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Amino Acids

, Volume 46, Issue 9, pp 2231–2239 | Cite as

Antizyme (AZ) regulates intestinal cell growth independent of polyamines

  • Ramesh M. RayEmail author
  • Sujoy Bhattacharya
  • Mitul N. Bavaria
  • Mary Jane Viar
  • Leonard R. Johnson
Original Article

Abstract

Since antizyme (AZ) is known to inhibit cell proliferation and to increase apoptosis, the question arises as to whether these effects occur independently of polyamines. Intestinal epithelial cells (IEC-6) were grown in control medium and medium containing 5 mM difluoromethylornithine (DFMO) to inhibit ODC, DFMO + 5 µM spermidine (SPD), DFMO + 5 µM spermine (SPM), or DFMO + 10 µM putrescine (PUT) for 4 days and various parameters of growth were measured along with AZ levels. Cell counts were significantly decreased and mean doubling times were significantly increased by DFMO. Putrescine restored growth in the presence of DFMO. However, both SPD and SPM when added with DFMO caused a much greater inhibition of growth than did DFMO alone, and both of these polyamines caused a dramatic increase in AZ. The addition of SPD or SPM to media containing DFMO + PUT significantly inhibited growth and caused a significant increase in AZ. IEC-6 cells transfected with AZ-siRNA grew more than twice as rapidly as either control cells or those incubated with DFMO, indicating that removal of AZ increases growth in cells in which polyamine synthesis is inhibited as well as in control cells. In a separate experiment, the addition of SPD increased AZ levels and inhibited growth of cells incubated with DFMO by 50 %. The addition of 10 mM asparagine (ASN) prevented the increase in AZ and restored growth to control levels. These results show that cell growth in the presence or absence of ODC activity and in the presence or absence of polyamines depends only on the levels of AZ. Therefore, the effects of AZ on cell growth are independent of polyamines.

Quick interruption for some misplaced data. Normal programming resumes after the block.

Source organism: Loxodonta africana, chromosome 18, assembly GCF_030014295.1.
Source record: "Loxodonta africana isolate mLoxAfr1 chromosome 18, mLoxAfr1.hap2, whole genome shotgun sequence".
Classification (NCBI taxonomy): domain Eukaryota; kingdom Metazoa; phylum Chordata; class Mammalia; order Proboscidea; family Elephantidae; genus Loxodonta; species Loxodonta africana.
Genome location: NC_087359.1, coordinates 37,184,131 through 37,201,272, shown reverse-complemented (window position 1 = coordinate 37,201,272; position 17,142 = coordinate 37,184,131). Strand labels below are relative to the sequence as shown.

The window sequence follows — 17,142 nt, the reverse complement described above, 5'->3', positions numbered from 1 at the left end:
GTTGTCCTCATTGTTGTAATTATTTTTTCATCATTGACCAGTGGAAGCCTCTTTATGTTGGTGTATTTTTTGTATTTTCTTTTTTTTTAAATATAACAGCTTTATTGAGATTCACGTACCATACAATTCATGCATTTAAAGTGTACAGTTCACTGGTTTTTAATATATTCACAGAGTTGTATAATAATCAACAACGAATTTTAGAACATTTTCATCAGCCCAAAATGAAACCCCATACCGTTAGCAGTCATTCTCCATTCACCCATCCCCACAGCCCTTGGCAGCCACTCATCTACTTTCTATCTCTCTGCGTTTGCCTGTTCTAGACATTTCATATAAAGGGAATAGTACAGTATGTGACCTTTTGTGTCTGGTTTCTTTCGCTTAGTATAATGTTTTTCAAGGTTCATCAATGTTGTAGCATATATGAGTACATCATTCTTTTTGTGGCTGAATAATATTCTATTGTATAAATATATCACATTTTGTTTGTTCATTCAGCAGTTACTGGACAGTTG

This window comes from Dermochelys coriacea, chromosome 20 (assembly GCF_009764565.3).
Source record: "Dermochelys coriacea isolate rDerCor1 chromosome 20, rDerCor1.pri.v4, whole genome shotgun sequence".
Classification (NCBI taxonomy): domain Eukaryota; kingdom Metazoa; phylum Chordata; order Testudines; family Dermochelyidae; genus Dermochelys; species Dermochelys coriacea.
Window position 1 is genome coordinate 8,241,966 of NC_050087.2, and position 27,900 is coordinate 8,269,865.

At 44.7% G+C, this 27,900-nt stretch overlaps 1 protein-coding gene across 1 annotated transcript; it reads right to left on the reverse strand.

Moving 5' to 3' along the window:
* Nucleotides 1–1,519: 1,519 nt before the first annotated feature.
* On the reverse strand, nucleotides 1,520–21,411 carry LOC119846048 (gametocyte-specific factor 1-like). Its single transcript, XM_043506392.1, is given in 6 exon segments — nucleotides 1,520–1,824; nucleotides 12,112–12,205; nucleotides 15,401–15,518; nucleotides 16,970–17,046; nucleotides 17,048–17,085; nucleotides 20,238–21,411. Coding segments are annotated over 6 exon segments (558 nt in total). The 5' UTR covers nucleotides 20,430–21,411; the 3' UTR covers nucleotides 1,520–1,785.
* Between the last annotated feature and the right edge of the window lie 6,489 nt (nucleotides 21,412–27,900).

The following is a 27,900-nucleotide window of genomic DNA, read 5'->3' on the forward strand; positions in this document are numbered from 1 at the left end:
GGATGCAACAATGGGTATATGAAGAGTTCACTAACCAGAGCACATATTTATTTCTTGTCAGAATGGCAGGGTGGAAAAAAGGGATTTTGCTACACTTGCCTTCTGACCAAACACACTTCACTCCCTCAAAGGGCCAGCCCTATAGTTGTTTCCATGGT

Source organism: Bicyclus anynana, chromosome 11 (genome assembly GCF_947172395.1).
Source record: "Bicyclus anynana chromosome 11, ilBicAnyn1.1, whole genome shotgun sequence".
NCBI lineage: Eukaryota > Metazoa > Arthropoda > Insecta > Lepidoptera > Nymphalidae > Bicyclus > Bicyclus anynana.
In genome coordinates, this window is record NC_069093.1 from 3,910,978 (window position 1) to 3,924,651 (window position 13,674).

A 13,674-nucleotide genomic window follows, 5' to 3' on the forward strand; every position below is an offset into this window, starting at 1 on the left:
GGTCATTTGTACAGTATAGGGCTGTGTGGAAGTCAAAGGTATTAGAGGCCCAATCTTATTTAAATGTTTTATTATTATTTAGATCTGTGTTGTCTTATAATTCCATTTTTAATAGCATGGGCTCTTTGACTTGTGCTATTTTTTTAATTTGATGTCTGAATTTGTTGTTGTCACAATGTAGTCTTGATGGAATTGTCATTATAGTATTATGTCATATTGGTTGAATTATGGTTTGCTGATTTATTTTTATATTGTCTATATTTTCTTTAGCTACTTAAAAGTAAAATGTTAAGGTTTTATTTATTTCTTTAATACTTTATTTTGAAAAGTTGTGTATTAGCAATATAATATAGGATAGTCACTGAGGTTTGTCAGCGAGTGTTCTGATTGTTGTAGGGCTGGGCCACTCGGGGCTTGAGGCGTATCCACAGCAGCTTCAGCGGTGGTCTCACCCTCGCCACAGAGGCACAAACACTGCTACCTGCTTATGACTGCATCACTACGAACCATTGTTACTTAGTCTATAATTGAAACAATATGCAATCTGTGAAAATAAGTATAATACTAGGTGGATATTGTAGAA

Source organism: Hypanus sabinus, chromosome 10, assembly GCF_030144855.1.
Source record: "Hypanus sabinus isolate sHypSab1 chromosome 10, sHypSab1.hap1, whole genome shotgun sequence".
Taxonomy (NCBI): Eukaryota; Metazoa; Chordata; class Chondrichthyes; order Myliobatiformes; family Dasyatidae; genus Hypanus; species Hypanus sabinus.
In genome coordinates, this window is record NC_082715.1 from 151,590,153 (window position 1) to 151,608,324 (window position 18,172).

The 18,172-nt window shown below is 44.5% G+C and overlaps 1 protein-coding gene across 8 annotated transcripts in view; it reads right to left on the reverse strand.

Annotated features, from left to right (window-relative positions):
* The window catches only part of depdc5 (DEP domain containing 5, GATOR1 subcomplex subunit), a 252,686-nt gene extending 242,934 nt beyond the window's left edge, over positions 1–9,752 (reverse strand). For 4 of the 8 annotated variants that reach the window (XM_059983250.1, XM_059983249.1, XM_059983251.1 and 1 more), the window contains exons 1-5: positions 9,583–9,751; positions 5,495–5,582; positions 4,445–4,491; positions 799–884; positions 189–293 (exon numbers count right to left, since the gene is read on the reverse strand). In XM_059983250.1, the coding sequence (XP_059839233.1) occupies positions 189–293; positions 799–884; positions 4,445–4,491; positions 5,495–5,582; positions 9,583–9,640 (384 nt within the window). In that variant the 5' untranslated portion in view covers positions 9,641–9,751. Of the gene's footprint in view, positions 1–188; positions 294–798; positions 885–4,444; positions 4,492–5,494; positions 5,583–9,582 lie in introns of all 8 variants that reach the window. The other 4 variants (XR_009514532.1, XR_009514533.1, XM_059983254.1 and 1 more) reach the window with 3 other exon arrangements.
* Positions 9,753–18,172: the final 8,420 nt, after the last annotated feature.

Keywords

Ornithine decarboxylase Α-difluoromethylornithine Spermidine Antizyme-siRNA Cell number Doubling time 

Notes

Acknowledgments

This publication was made possible by grants (Number DK-16505) from the National Institute of Diabetes and Digestive and Kidney Disease (NIDDK) and by support from the Thomas A. Gerwin endowment. Its contents are solely the responsibility of the authors and do not necessarily represent the official views of the National Institute of Health.

Conflict of interest

The authors declare that they have no conflict of interest.

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Copyright information

© Springer-Verlag Wien 2014

Authors and Affiliations

  • Ramesh M. Ray
    • 1
    Email author
  • Sujoy Bhattacharya
    • 1
  • Mitul N. Bavaria
    • 1
  • Mary Jane Viar
    • 1
  • Leonard R. Johnson
    • 1
  1. 1.Department of PhysiologyUniversity of Tennessee Health Science CenterMemphisUSA

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